At the University of Huddersfield, you'll find support networks and services to help you get ahead in your studies and social life. Whether you study at undergraduate or postgraduate level, you'll soon discover that you're never far away from our dedicated staff and resources to help you to navigate through your personal student journey. Find out more about all our support services.

Important information

We will always try to deliver your course as described on this web page. However, sometimes we may have to make changes as set out below.

Changes to a course you have applied for

If we propose to make a major change to a course that you are holding an offer for, then we will tell you as soon as possible so that you can decide whether to withdraw your application prior to enrolment.

Changes to your course after you enrol as a student

We will always try to deliver your course and other services as described. However, sometimes we may have to make changes as set out below:

Changes to option modules

Where your course allows you to choose modules from a range of options, we will review these each year and change them to reflect the expertise of our staff, current trends in research and as a result of student feedback or demand for certain modules. We will always ensure that you have a range of options to choose from and we will let you know in good time the options available for you to choose for the following year.

Major changes

We will only make major changes to the core curriculum of a course or to our services if it is necessary for us to do so and provided such changes are reasonable. A major change in this context is a change that materially changes the services available to you; or the outcomes, or a significant part, of your course, such as the nature of the award or a substantial change to module content, teaching days (part time provision), classes, type of delivery or assessment of the core curriculum.

For example, it may be necessary to make a major change to reflect changes in the law or the requirements of the University’s regulators; to meet the latest requirements of a commissioning or accrediting body; to improve the quality of educational provision; in response to student, examiners’ or other course evaluators’ feedback; and/or to reflect academic or professional changes within subject areas. Major changes may also be necessary because of circumstances outside our reasonable control, such as a key member of staff leaving the University or being unable to teach, where they have a particular specialism that can’t be adequately covered by other members of staff; or due to damage or interruption to buildings, facilities or equipment.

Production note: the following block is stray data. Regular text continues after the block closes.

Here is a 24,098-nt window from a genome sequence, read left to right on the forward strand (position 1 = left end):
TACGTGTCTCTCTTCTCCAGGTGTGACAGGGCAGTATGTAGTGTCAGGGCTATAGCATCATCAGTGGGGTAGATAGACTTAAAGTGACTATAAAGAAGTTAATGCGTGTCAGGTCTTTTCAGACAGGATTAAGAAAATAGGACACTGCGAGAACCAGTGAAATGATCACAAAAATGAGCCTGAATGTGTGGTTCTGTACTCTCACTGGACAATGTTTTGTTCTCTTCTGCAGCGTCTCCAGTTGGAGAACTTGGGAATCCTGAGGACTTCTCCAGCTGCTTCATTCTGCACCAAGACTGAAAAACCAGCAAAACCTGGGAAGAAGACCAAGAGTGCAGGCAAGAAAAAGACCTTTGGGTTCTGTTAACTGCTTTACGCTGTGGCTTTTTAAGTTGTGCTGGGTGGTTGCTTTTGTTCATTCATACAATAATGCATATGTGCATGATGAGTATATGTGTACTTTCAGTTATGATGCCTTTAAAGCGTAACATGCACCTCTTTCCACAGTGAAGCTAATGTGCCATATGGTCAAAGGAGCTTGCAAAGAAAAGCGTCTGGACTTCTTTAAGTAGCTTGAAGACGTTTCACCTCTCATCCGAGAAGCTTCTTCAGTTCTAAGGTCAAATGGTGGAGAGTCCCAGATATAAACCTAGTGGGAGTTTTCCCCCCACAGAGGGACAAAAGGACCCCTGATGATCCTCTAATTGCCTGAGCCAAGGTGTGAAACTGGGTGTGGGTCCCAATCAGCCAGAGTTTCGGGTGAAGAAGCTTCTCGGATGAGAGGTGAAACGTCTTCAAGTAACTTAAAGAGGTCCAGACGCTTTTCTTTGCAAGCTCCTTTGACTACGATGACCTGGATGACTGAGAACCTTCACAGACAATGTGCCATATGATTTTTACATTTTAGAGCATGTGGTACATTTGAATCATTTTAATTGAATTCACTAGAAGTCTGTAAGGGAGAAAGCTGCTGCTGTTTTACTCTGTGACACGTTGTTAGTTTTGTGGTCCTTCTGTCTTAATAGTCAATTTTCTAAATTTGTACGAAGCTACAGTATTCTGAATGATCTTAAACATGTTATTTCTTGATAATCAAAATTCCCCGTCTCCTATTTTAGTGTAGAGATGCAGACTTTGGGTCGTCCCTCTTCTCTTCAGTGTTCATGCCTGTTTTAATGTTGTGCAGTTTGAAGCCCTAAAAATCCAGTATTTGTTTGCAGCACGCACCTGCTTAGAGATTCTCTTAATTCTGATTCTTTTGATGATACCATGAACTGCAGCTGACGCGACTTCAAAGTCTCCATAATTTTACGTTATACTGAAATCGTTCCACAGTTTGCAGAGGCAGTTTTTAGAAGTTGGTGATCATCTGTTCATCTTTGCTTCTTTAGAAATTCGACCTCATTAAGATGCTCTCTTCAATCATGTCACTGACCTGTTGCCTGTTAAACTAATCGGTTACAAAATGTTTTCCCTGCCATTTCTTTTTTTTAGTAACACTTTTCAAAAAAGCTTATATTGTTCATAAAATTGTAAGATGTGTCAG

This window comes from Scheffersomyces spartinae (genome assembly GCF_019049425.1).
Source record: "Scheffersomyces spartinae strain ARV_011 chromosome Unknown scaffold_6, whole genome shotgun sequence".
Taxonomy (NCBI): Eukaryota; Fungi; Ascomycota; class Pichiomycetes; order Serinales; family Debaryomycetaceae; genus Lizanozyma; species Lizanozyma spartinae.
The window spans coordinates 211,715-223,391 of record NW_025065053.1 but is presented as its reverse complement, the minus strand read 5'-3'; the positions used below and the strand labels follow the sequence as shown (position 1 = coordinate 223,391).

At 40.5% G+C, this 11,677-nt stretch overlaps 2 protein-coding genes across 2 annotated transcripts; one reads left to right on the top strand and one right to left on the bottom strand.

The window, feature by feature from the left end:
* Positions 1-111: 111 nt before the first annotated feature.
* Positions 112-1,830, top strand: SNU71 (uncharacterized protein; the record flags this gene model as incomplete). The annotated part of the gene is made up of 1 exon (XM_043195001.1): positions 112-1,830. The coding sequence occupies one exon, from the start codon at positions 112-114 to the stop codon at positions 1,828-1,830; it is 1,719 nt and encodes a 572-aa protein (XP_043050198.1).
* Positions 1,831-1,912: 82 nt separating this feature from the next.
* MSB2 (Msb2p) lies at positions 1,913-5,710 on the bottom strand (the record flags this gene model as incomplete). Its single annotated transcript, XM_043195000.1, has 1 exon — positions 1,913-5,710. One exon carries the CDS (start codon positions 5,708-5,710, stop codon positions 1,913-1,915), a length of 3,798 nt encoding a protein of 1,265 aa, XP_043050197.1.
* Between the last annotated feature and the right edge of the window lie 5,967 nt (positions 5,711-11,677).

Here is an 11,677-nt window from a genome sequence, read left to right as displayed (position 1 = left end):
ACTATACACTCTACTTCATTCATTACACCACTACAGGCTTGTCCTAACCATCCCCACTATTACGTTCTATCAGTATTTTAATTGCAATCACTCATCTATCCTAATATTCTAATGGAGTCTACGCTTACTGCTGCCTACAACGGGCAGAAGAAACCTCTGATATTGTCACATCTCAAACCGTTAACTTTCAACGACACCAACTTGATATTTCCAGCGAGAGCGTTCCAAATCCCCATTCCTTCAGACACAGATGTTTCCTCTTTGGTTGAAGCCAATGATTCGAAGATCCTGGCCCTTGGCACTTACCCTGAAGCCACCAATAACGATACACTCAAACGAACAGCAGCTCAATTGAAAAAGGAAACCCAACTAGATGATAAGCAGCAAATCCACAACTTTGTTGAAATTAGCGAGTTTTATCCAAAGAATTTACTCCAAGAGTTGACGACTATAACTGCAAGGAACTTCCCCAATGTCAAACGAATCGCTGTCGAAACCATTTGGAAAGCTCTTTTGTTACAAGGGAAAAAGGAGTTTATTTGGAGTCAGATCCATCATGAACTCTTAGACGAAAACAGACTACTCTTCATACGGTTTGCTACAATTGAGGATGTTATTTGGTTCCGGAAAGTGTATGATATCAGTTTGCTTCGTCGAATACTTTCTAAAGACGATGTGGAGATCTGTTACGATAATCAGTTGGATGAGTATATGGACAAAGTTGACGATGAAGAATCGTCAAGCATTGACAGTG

Major changes would usually be made with effect from the next academic year, but this may not always be the case. We will notify you as soon as possible should we need to make a major change and will carry out suitable consultation with affected students. If you reasonably believe that the proposed change will cause you detriment or hardship we will, if appropriate, work with you to try to reduce the adverse effect on you or find an appropriate solution. Where an appropriate solution cannot be found and you contact us in writing before the change takes effect you can cancel your registration and withdraw from the University without liability to the University for future tuition fees. We will provide reasonable support to assist you with transferring to another university if you wish to do so.

Termination of course

In exceptional circumstances, we may, for reasons outside of our control, be forced to discontinue or suspend your course. Where this is the case, a formal exit strategy will be followed and we will notify you as soon as possible about what your options are, which may include transferring to a suitable replacement course for which you are qualified, being provided with individual teaching to complete the award for which you were registered, or claiming an interim award and exiting the University. If you do not wish to take up any of the options that are made available to you, then you can cancel your registration and withdraw from the course without liability to the University for future tuition fees and you will be entitled to a refund of all course fees paid to date. We will provide reasonable support to assist you with transferring to another university if you wish to do so.

When you enrol as a student of the University, your study and time with us will be governed by a framework of regulations, policies and procedures, which form the basis of your agreement with us. These include regulations regarding the assessment of your course, academic integrity, your conduct (including attendance) and disciplinary procedure, fees and finance and compliance with visa requirements (where relevant). It is important that you familiarise yourself with these as you will be asked to agree to abide by them when you join us as a student. You will find a guide to the key terms here, along with the Student Protection Plan, where you will also find links to the full text of each of the regulations, policies and procedures referred to.

The Office for Students (OfS) is the principal regulator for the University.